Dimension: 23.8 x 16 x 1.5 cm
here to list the contents
||Zur Interpretation der Orgelmusik Joh. Seb. Bachs,
von Evald Kooiman, Gerhard Weinberger und Hermann J. Busch.
||Kassel: Verlag Merseburger Berlin GmbH, 1995. 239p. Paper
back. Price DM 54.
Postfach 10 38 80, D-34038 Kassel, Germany
||holistic approach to the performance study of Bach’s
organ music; not a practical guide of individual works, but a essential
reading material + reference tool.
||BWV 525-38, 540-50, 552-, 562, 564-6, 569, 572, 577-8,
582, 588-90, 592-4, 596, 600, 602-3, 606-8, 610-2, 614-5, 617-9, 622, 628,
631, 633-5, 639, 641-3, 645-8, 650-6, 658-64, 667-71, 678-80, 682, 684,
686-8, 695, 718, 720, 731, 733, 735-6, 766-70, 870a.
||serious students specialised in organ performance
|comprehensive discussion on the
historical performance practice, mainly of organ, of the 18th century.
The criteria with which we evaluate,
interpret and perform music change all the time. Radically different ideas
can emerge quite suddenly, as we saw one such case in early 1980s with
Bach’s vocal works (thanks to Joshua Rifkin for his unique contribution
to Bach’s performing force—see my
review of Parrott’s Essential Bach Choir). As we continue to
research into the performance practice of Bach’s music, it is often expected
that every performance must make some specific musicological points; it
may be the realization of the ‘lost tradition’, ‘sound image’ or the establishment
of ‘authenticity’ in performance, to list but a few popular themes.
As far as Bach’s organ works are concerned, however, one may feel that
there were no such dramatic changes to the style of performance of equal
verve when compared to those on their vocal counterparts. (The single most
noticeable development when compared with the performances of the 1960s
and 70s may be the tempi). The instruments (i.e. organs) remain the same,
of course, which must be the single most critical factor. More importantly,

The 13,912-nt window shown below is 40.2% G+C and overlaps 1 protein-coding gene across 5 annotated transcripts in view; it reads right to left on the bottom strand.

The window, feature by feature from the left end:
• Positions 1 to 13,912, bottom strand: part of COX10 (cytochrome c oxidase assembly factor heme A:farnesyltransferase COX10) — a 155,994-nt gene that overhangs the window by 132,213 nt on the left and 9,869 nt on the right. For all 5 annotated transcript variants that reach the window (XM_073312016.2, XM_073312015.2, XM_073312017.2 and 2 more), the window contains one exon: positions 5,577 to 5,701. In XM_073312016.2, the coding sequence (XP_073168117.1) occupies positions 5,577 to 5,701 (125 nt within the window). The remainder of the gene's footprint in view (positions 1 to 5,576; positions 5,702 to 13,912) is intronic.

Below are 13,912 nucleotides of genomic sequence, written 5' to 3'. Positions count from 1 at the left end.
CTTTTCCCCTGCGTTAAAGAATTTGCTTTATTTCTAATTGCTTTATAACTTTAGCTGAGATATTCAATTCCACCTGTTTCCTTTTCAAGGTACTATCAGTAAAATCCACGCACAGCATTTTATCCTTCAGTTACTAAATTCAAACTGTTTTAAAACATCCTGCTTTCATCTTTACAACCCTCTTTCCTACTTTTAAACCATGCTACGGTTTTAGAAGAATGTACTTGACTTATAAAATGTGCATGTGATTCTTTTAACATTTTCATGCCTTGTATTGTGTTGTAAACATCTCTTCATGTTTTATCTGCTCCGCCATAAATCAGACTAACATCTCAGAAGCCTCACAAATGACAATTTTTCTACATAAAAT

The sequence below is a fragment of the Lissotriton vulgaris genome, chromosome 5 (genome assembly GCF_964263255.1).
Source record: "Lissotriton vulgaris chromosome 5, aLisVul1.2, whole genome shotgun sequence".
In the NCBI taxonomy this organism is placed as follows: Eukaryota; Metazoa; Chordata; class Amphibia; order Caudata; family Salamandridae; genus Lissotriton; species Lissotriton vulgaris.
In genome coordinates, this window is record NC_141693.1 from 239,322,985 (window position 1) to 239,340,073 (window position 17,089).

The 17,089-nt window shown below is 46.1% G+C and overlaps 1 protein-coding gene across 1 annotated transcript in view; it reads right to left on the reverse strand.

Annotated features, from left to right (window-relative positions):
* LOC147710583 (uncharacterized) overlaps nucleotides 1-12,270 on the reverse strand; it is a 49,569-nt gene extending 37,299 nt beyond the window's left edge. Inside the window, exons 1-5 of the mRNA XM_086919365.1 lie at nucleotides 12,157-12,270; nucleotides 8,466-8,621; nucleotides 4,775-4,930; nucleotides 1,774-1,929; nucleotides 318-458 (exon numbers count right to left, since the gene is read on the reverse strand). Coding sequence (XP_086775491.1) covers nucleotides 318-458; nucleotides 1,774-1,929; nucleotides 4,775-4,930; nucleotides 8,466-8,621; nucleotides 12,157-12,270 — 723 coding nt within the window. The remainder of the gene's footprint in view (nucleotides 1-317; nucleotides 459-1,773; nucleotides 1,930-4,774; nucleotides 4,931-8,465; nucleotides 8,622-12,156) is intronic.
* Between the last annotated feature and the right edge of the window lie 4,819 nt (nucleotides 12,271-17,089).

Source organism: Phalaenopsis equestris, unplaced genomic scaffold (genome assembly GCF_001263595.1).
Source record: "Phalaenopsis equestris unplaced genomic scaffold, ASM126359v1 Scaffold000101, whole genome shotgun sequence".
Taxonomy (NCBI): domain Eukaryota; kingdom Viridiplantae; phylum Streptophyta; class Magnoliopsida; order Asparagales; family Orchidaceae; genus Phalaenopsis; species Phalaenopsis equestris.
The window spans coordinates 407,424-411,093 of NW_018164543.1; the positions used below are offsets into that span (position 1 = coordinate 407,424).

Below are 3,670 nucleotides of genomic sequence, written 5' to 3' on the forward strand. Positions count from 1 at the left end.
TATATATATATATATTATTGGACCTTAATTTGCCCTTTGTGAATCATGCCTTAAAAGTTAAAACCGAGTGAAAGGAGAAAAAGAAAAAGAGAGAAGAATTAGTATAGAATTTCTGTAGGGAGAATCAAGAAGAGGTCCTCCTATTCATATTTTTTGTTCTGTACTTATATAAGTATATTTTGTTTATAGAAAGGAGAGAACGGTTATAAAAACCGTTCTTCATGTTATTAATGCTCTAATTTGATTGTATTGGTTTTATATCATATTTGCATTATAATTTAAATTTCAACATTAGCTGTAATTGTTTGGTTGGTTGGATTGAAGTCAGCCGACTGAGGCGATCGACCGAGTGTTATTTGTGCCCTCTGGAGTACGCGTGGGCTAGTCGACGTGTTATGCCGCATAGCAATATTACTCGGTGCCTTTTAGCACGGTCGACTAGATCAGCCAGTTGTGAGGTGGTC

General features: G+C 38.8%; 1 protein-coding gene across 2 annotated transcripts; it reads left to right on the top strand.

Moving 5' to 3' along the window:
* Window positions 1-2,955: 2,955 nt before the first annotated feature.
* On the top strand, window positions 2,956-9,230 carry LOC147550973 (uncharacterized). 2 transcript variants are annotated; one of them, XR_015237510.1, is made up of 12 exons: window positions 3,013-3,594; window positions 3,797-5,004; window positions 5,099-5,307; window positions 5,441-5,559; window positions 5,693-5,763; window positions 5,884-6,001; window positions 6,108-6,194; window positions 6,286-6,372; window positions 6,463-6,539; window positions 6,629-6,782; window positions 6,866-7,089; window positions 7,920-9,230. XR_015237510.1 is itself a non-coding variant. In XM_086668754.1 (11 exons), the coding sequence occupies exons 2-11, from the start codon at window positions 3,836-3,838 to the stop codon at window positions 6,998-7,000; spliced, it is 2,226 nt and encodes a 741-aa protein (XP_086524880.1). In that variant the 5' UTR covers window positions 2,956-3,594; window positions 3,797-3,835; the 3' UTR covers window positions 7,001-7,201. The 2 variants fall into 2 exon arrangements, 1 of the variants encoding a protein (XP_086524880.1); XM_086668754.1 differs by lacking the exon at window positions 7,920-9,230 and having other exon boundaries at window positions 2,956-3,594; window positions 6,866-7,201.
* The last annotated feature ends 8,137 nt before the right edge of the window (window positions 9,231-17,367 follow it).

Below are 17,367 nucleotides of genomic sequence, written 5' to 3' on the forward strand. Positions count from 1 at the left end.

however, there have been few radical proposals that affected significantly
the ways Bach’s organ music should be executed. This was mainly due to
the lack of primary source evidence with which to demonstrate how Bach’s organ music
should be interpreted: while one may make use of evidence found in his clavier
pieces for the discussion of such issues as Bach’s fingering and ornaments,
it is essential that one should also extend the search into many other sources
for potential evidence.
It does not mean that little has been discussed or gained by the recent
scholarship. This is abundantly clear by just looking at the volume of
research in recent decades. This book includes a fairly comprehensive bibliography
(‘Literaturverzeichnis’, pp. 226–236) where a short list of c.200 literatures
are listed: they consist of primary (i.e. 18th century) and secondary (i.e.
more recent + contemporary) sources.
|To describe this book briefly, it is a collection of essays by three
authors written for the eager students learning how to play Bach’s organ
music with ‘some ideas’; it is not a practical guide for performance but
an essential reading material in their academic study, i.e. learning how to acquire knowledge
about the works and the performance practice of the day. Numerous citations
and facsimile reproductions were taken from the 18th-century treatises
(such as those by Mattheson, Quantz, C.P.E. Bach and Kirnberger), all of which
are essential for any serious studies of music of the Baroque.
Numerous facsimile reproductions
Ewald Kooiman takes charge of central issues addressing the manner
of performance in the 18th century: articulation, tempo, motion, time,
the interpretation of various time-signatures, as well as more technical
issues such as fingering and pedal. Gerhard Weinberger examines the issues
of ornamentation, the use of manual keyboards in Bach’s works, and the
way Bach’s large, free works were interpreted in the past, and identifies
various problems therein such as instruments, variety, modes of performance,
registration and the use of manuals. Finally, Hermann J. Busch assumes the
remaining tasks of making this book a useful reference tool by covering
the discussion of Bach’s organs, editions and the comprehensive list of
Bach’s organ works including the references to NBA + Peters editions, as
well as literatures and supplementary notes.
The most impressive aspect of this book is the diversity of their approaches;
while the examination of various pieces of historical evidence provides
an essential background in which Bach’s works should be interpreted, the
critical examination of various interpretations in the past adds another
dimension to the recipe for our consideration. My only criticism is the
quality of some of facsimile reproductions used by Weinberger, which are
clearly out of focus.
Published online on 30 October 2000